We are a commune of inquiring, skeptical, politically centrist, capitalist, anglophile, traditionalist New England Yankee humans, humanoids, and animals with many interests beyond and above politics. Each of us has had a high-school education (or GED), but all had ADD so didn't pay attention very well, especially the dogs. Each one of us does "try my best to be just like I am," and none of us enjoys working for others, including for Maggie, from whom we receive neither a nickel nor a dime. Freedom from nags, cranks, government, do-gooders, control-freaks and idiots is all that we ask for.
In my view, of course not. Science cannot even answer science questions but can only offer up their best theories du jour. Just ask Feynman. That's what he always said. Science is a method of pursuit, rarely gives us permanent facts.
Morality is simple. Getting people to agree on it is difficult.
I think the real problem with morality happens after you pick all the low hanging fruit. We all agree murder or stealing is immoral but after the easy choices it all gets quite grey.
Time was, what the King said, was law, until there was a new King. Individual freewill and liberty is a good thing, but without a moral compass, its no better than fertilizer - stuff grows with it, but you gotta know how\when to use it.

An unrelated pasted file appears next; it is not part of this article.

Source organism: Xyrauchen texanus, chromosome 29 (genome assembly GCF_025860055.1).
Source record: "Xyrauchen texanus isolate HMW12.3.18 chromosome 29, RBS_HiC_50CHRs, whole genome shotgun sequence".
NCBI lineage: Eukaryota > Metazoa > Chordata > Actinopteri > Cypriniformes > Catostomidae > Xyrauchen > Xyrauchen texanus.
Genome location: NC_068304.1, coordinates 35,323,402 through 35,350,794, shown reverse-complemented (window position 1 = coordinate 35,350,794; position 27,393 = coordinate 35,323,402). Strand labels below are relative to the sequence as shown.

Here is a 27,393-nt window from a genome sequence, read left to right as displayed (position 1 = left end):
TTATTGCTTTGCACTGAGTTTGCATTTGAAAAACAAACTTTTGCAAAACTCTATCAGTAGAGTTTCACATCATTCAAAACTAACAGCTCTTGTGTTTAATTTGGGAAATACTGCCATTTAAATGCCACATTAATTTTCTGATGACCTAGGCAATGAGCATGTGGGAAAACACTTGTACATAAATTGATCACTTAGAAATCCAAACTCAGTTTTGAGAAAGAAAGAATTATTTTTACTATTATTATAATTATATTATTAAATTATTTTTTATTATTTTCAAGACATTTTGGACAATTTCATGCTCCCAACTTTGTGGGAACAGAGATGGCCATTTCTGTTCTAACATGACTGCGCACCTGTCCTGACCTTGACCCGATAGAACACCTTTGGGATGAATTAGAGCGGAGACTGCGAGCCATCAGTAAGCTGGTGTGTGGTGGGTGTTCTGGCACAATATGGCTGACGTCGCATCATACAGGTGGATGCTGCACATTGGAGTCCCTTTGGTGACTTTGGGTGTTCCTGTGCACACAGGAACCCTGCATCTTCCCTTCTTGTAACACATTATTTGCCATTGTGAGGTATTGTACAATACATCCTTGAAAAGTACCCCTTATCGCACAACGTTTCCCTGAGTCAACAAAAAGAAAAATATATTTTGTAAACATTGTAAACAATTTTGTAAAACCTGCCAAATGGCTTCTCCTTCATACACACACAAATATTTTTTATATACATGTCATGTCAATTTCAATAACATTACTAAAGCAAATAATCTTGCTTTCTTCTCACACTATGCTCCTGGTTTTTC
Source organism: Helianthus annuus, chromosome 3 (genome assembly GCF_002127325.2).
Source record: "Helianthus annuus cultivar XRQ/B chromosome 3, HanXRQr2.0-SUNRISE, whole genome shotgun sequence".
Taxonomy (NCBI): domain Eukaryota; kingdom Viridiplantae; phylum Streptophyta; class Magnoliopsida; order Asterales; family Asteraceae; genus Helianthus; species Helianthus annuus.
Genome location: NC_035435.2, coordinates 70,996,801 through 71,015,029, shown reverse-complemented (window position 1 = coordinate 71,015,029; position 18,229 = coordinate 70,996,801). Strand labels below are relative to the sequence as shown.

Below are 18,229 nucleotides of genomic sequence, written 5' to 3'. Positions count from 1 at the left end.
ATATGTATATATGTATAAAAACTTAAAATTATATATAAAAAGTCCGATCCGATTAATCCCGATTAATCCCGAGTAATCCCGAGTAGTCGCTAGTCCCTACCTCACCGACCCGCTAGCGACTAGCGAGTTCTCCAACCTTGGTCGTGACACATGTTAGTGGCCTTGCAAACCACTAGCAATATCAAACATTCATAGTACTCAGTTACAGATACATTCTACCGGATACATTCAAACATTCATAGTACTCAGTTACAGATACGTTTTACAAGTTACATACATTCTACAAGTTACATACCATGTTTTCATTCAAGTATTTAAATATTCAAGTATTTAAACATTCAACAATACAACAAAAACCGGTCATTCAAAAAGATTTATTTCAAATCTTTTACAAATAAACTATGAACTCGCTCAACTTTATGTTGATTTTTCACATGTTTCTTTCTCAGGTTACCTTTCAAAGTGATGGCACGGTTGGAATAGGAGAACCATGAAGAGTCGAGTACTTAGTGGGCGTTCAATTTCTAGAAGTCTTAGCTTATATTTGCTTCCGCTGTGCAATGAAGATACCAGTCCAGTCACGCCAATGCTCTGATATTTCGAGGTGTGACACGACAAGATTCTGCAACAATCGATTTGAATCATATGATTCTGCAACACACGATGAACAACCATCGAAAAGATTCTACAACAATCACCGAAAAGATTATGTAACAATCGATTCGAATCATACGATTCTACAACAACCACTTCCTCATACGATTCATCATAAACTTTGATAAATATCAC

Add to the fact, the 'do whatever feels good' crowd, along with the 'understand the criminal, not the crime', 'make love, not war', and all the other clap-trap, you got a soup that tastes confusing and isn't very nourishing.
Take out the sense of community, the family, norms and morals, good old fashioned Right\Wrong, and the mountainous laws\regs we strive under, and morals have a tough time surviving.
Sometimes, I think we're regressing, instead of progressing.
This talk perplexed and saddened me, although I agree with the premise that perhaps a culture that practices human sacrifice is perhaps less moral than the US today. But his examples and disdain for anyone religious were so blatant that, while he likely played to his audience, I was distracted by his overt bias. He was so interested in showing ill effects of "bad culture" and "religion" and how science could correct moral relativism, he seemed to me to miss the fact that science and rational/atheistic thought have driven morality so far into the underground that businesses and many individuals see nothing wrong with crushing others to fill their own nest eggs. Science isn't the answer. Morals based on a loving, judgmental God are.
Atheists seem more anti-religion than anything else. They take the worst of religion to make their arguments against. Mostly strawman arguments.
As you said, Science is a "method of pursuit"a process of understand the HOW of things; but not the Why of things.
Atheists' thinking and post modern philosophies do not account for the fact that there are no atheistic or amoral human societies. All human societies have a spiritual sense and a moral sense. If it was just a cultural choice there would be a range of societies from absolutely atheistic to super religious and amoral to rigidly moral. No, It is a human fact, characteristic to have a spiritual sense and morals.
Atheists are exercising their spiritual sense and moral sense in arguing against religion. Their evangelistic fervor and proselytizing prove this point.